Tri-Valley Rep to present 'Mary Poppins'
By Lou Fancher
Mary Poppins is a liberated woman's role model. The iconic character from the beloved 1964 Disney film based on the books by P.L. Travers (an Australian-born British woman and author) depends entirely for her living and self-worth on her wit, wisdom and wonderful high-art, low-drama capabilities. She makes horrid food taste wonderful, turns dreaded chores and exercise into a lark in the park and reminds parents to value their children and each other. She's a career woman who doesn't need a man, an employer or the young charges in her care to tell her that her contributions are vital to a family's functionality.
Plus, she's a heck of a lot of fun and she can sing from a low F to a high C. Bringing Disney and Cameron Mackintosh's award-winning show, "Mary Poppins the Broadway Musical," to the Bankhead Theater July 16-31, Tri-Valley Repertory Theatre has found its "Mary" in actor Rachel Powers.
"Mary Poppins is even-keel. She creates peace and boundaries," says Powers.
The same could be said for Powers, who in real life sings lullabies similar to "Stay Awake" to her young daughter, who appears in the show's ensemble. Tri-Valley audiences will remember Walnut Creek-based Powers from her recent appearance with the company as Anna in "The King and I," with Pacific Coast Repertory Theatre as Lady Caroline in the world premiere of "Enchanted April the Musical" and as Cheryl in "The Taffetas." Powers says she's "on a roll with British roles."
But there's more to Mary Poppins' allure than simple steadiness or an English accent that Powers adores. "For kids, she's ageless, flies around, and every kid wants a nanny who makes bad things go away. For adults, it's a character who doesn't change. She's protective of her heart: she's a one-note woman. She has a plan, she accomplishes it. She's like a superhero."
In other words, it's impossible to resist Mary's combination of logic and liberation from most things boring and bad. How else does one explain more than 2,500 performances, nine Olivier Award and seven Tony Award nominations the musical has received since it's London opening in 2004? The Broadway production opened in 2006 and ran for six years. For people like Powers, the Disney film provides a bonus cherished memory.
"I grew up watching it. My favorite song is where Mary holds a snow globe, and in it the children, Jane and Michael, see the cathedral where the bird lady sits and sings about feeding the birds. It's a beautiful song--there's an organ playing," she says.
The musical amends the scene -- live theater makes an image suspended in a snow globe an impractical, less-compelling choice. But the song is included and sung mostly by a real-life actor as the bird lady. "It's still magical however it's played," Powers says.
Other than eliminating minor scenes that don't impact the story, director Daren A.C. Carollo (until recently, Berkeley Playhouse producing artistic director) is sticking close to the script, Powers says. The musical emphasizes the relationships between the parents as much as the expected focus on Mary's connections to the children and other characters. Scenes that include magic, especially an Act II scene that has Mary getting rid of an evil nanny who's been hired as her successor, are "Harry Potter-ish," says Powers. Choreography plays a big role -- and stamina, she says, is her greatest challenge during rehearsals.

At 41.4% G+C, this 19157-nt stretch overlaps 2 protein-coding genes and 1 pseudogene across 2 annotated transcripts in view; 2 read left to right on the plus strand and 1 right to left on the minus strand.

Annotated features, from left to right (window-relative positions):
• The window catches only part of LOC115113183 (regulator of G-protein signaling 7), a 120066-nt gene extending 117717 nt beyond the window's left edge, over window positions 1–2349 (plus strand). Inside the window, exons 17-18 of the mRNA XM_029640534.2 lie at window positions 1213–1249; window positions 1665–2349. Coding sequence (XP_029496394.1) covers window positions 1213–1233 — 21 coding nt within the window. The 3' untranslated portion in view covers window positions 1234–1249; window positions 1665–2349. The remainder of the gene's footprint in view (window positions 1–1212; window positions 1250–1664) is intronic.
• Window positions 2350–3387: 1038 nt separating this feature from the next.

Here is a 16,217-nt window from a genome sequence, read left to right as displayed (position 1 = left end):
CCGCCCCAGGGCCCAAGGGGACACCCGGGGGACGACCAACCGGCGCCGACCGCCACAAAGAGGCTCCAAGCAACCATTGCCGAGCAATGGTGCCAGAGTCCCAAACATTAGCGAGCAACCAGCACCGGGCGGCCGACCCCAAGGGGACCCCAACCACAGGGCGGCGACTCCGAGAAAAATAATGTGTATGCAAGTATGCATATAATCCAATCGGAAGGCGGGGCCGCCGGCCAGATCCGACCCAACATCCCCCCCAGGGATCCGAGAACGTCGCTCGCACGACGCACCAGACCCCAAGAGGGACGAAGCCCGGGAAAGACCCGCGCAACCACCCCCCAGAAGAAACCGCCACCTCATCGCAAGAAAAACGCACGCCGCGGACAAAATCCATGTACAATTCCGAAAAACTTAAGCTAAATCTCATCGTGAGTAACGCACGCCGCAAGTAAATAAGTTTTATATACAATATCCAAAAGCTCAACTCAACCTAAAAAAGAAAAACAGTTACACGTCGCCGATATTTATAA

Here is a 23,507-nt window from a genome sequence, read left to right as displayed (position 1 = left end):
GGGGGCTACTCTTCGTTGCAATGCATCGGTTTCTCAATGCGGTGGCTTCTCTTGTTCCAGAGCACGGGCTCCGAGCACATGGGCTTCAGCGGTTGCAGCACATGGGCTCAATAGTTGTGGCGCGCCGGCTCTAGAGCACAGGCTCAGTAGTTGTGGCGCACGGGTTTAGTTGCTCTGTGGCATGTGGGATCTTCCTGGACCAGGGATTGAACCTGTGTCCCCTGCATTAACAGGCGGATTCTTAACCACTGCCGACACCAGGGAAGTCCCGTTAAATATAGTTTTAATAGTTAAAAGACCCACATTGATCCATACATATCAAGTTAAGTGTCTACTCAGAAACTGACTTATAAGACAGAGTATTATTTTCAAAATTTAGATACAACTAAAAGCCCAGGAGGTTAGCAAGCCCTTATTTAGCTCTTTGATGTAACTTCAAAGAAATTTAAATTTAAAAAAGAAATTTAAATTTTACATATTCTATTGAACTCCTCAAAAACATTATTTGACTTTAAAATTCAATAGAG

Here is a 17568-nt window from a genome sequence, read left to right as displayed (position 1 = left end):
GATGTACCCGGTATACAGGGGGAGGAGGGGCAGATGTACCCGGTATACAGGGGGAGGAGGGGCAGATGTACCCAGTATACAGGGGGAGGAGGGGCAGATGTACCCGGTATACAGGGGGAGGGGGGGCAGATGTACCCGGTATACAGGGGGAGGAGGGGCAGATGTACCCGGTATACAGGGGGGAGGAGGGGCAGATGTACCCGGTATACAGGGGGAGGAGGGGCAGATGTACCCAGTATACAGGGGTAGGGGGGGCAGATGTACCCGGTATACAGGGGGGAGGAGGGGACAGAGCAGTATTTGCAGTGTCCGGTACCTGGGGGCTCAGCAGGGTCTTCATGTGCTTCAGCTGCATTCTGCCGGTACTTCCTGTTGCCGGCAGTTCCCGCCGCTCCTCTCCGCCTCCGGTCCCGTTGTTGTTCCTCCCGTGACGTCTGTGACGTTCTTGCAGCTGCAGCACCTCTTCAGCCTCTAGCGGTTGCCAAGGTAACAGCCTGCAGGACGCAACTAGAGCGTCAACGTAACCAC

—‰'Supercalifragilisticexpialidocious,' which we call 'Supercal,' is jam-packed with choreography. We spell out the 'Supercal' with our bodies. It's complicated, bouncy, free like hop-hop but with the style of the song."
Of course, contrast is essential for creating compelling theater. Quieter scenes show Mary's influence on Mr. Banks, her employer and the children's stuffy, money-fixated father, who learns from Mary to recognize the value of kite flying and unstructured time spent with family. "I'm not in the scene more than observing it, but it's a sweet moment for her to watch his transition," says Powers.
Despite her warmth and unlimited imagination, Mary does have one trait that Powers says makes her not so much flawed, as deeply human. "Bert (a street chalk artist whose drawings Mary and the children are able to "enter") is in love with her, but she just lives in the friend zone. That's the one thing that might be tragedy in her. To do what she must do as a nanny, she can't fall in love. She must say goodbye and move to the next family. Even at the end, Michael says he loves her, but she doesn't say it back. Instead, she says, 'You're a fine little boy, Michael, and someday you'll be a fine young man.' "
But it's OK if Mary can't fall in love. In part, we love her because she's a liberated superhero, free of ties that bind.